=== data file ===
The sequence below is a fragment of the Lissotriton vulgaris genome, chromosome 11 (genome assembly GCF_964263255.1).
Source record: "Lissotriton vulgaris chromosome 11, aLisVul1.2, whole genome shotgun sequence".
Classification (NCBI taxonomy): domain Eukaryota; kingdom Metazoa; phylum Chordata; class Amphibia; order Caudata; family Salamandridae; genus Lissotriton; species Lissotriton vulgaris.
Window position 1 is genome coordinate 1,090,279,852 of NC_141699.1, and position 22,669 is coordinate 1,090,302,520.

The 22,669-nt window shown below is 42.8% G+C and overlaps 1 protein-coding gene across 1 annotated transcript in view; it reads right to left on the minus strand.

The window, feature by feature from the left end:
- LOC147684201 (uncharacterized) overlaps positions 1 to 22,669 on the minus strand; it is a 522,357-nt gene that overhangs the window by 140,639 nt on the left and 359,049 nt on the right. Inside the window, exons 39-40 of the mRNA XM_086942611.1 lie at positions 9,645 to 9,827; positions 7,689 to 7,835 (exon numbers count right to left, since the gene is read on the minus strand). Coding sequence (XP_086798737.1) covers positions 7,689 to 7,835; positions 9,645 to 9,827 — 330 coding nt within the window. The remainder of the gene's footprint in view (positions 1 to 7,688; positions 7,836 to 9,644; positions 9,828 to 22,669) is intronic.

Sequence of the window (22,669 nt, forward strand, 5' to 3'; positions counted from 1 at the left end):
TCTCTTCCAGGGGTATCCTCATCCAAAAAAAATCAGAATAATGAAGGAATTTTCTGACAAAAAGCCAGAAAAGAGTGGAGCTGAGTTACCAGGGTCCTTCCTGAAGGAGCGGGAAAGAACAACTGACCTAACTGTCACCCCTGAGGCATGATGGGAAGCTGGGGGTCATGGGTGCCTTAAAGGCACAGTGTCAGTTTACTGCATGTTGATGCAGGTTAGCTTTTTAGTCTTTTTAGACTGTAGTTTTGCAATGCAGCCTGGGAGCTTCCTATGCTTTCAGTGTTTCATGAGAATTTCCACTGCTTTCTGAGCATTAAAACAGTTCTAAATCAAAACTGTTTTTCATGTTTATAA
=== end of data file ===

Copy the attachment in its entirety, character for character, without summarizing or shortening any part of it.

The sequence below is a fragment of the Lissotriton vulgaris genome, chromosome 11 (genome assembly GCF_964263255.1).
Source record: "Lissotriton vulgaris chromosome 11, aLisVul1.2, whole genome shotgun sequence".
Classification (NCBI taxonomy): domain Eukaryota; kingdom Metazoa; phylum Chordata; class Amphibia; order Caudata; family Salamandridae; genus Lissotriton; species Lissotriton vulgaris.
Window position 1 is genome coordinate 1,090,279,852 of NC_141699.1, and position 22,669 is coordinate 1,090,302,520.

The 22,669-nt window shown below is 42.8% G+C and overlaps 1 protein-coding gene across 1 annotated transcript in view; it reads right to left on the minus strand.

The window, feature by feature from the left end:
- LOC147684201 (uncharacterized) overlaps positions 1 to 22,669 on the minus strand; it is a 522,357-nt gene that overhangs the window by 140,639 nt on the left and 359,049 nt on the right. Inside the window, exons 39-40 of the mRNA XM_086942611.1 lie at positions 9,645 to 9,827; positions 7,689 to 7,835 (exon numbers count right to left, since the gene is read on the minus strand). Coding sequence (XP_086798737.1) covers positions 7,689 to 7,835; positions 9,645 to 9,827 — 330 coding nt within the window. The remainder of the gene's footprint in view (positions 1 to 7,688; positions 7,836 to 9,644; positions 9,828 to 22,669) is intronic.

Sequence of the window (22,669 nt, forward strand, 5' to 3'; positions counted from 1 at the left end):
TCTCTTCCAGGGGTATCCTCATCCAAAAAAAATCAGAATAATGAAGGAATTTTCTGACAAAAAGCCAGAAAAGAGTGGAGCTGAGTTACCAGGGTCCTTCCTGAAGGAGCGGGAAAGAACAACTGACCTAACTGTCACCCCTGAGGCATGATGGGAAGCTGGGGGTCATGGGTGCCTTAAAGGCACAGTGTCAGTTTACTGCATGTTGATGCAGGTTAGCTTTTTAGTCTTTTTAGACTGTAGTTTTGCAATGCAGCCTGGGAGCTTCCTATGCTTTCAGTGTTTCATGAGAATTTCCACTGCTTTCTGAGCATTAAAACAGTTCTAAATCAAAACTGTTTTTCATGTTTATAA